Not merely insanely-recalcitrant each time the two of them talked, this new strange and maddening nut-job seemed impervious to her charms—no matter how she dressed. Or how many wigs she wore.

Her initial meeting with Mr. Coleman, she’d played the cancer card: by fashioning a corset, which artfully made her look as if one of her breasts was missing; and naturally she had pinned—a pink breast cancer ribbon—where her aching phantom boob would normally come to rest.

But this cold and limbless fish had not produced a drop of perverse perspiration; and not once did she catch a gleam in his squidded unblinking-eyes.

She then hired Hollywood artists from the sets of Horror movies. And they’d made her look as dead as a still-breathing-girl could seem. But all to no affect.

To further compound her troubles, she found the guy attractive in a primal kind of way. His uncanny ethereal tendency to linger in her eyes spurred these feelings further. And ultimately fueled her anger—as he prattled about Pandora—day-after-day-after-day.

To alleviate her frustrations, she’d booked a beach resort vacation: at a place she called Head-Med—where she’d get her carpet hoovered morning, noon, and night. (Much like the heralded rose, cunnilingus by any name—was always thankfully cunnilingus.)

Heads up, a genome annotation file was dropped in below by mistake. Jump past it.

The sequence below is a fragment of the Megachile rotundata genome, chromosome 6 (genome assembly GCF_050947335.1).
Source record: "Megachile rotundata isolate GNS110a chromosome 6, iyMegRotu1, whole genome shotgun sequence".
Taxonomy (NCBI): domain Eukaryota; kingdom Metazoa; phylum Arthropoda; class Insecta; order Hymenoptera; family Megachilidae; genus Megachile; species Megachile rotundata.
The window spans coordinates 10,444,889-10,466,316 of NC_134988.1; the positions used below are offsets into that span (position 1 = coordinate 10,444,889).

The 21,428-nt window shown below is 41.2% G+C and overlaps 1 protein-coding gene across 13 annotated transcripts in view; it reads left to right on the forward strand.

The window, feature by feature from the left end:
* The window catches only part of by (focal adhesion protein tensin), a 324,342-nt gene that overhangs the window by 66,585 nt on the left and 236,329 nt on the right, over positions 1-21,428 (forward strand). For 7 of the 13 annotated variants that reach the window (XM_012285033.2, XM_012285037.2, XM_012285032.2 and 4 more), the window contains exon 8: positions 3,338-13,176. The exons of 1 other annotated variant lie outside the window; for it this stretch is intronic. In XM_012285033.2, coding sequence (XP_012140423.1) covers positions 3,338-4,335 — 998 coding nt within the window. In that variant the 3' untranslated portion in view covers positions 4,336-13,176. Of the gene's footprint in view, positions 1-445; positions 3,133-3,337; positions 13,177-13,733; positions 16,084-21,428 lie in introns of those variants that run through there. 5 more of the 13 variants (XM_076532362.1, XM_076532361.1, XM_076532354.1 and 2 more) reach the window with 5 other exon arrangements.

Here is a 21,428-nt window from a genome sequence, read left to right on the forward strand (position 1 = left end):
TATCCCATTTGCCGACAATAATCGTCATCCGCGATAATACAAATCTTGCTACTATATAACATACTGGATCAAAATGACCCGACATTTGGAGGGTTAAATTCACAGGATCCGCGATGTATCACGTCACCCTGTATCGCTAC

Seven days a week, the asylum hosted seminars and an array of lifestyle workshops. So rather than waste his days throwing personal Pity Parties (or watching the bloody crazies crawl the blood-stained walls), Jake scrutinized their catalogue, and judiciously enrolled in two specific courses: Assertiveness Training 201 and Anger Management for Murderers (also known as AMM).

Jake had never killed a soul. And until this incarceration, had never once felt tempted. But each morning with his oatmeal, he always read the News (in several local papers; and also on the Web). And naturally he felt mystified by his portrayal in the Media.

The outlet that wrote the cruelest things called itself OhMG! And righteous-Jake soon lasered all his newfound-rage at the rag’s iconic writer: the phalus-sophical Peter Blunt.

To state his feelings bluntly: Jake ached to beat the writer—with the salty Peter’s peter—till all that remained of Blunt was six-inches of his life.

Toting his supplies as he schlepped from AMM, Jake spotted Dr. Dahl by her shiny silver Jaguar—hopping round in circles—like a bunny cranked on meth.

Unlike crazies climbing walls, this was something new. Energized himself, he strode alongside the Jag and leaned against the trunk, where he overheard the doctor snorting sharp instructions to a dim-wit tow-truck driver.

Stabbing her iPhone in mid-hop—she froze on seeing Jake: and the supernova smile on his enraptured face.

“Penny for your thoughts,” she snapped.